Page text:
Mackenzie Looze was a successful high school and club swimmer. Though when it came to the recruitment process, she had to go through a different process than most high school athletes. 

“Actually, my dad had zero to do with my recruitment process," Mackenzie Looze said. "I told him that if he did, I would not commit."

Ray Looze said that his daughter wanted to be recruited by IU, and he had associate head coaches Coley Stickels and Mike Westphal recruit her to IU. 

For years, though, Mackenzie Looze didn’t want to go to IU.

At first, Mackenzie wanted to be somewhere else in the country, and not at the program she knew so well growing up. But in the end, Looze trimmed her list down to two schools: IU and the University of Kentucky. 

“The Kentucky coach is literally my best friend, and I trust him,” Ray Looze said. “I would have been totally comfortable with her going there.”

Mackenzie Looze went down to Lexington, Kentucky, for Junior Day, and said she came away impressed. The difference between the Hoosiers and Wildcats came down to not just the team, but the people on that team. 

Mackenzie Looze had already known so much about IU from the years she had spent living in Bloomington. However, she was convinced by how good of a team and a program the Hoosiers offered, pushing IU ahead of Kentucky on her list of schools.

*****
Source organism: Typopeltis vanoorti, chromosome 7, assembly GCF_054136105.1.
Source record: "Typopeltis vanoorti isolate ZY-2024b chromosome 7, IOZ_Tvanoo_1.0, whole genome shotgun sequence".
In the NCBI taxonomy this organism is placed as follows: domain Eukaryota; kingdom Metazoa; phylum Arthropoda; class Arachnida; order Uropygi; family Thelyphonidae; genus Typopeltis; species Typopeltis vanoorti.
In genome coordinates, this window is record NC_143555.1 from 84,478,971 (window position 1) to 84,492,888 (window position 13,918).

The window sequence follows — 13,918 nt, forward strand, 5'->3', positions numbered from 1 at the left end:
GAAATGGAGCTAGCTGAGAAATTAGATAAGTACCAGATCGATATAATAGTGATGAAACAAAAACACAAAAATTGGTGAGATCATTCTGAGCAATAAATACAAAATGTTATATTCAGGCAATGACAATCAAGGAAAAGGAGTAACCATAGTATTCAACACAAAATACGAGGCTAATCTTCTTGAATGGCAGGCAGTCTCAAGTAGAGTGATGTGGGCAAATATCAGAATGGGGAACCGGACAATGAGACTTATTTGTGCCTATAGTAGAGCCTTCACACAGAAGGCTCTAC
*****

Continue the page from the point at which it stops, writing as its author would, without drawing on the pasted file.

Kandis Looze said that during the summer, the college team turns into a club team. Mackenzie Looze got the chance to compete with this group, thus having the opportunity to bond with the other IU swimmers, another factor that came into her ultimately picking IU. 

“I think the summer I committed, I was committing to how great of a team they were,” Mackenzie said of IU. “They were really supportive, and really welcoming, and not that Kentucky wasn’t, but I just felt at home here. I think that’s what I was committing to.” 

After one more summer competition as part of the IU club team, and coming off a strong performance at the Phillips 66 National Championships in California during the summer of 2018, Mackenzie Looze's head coach changed from Coach Looze to Coach Looze.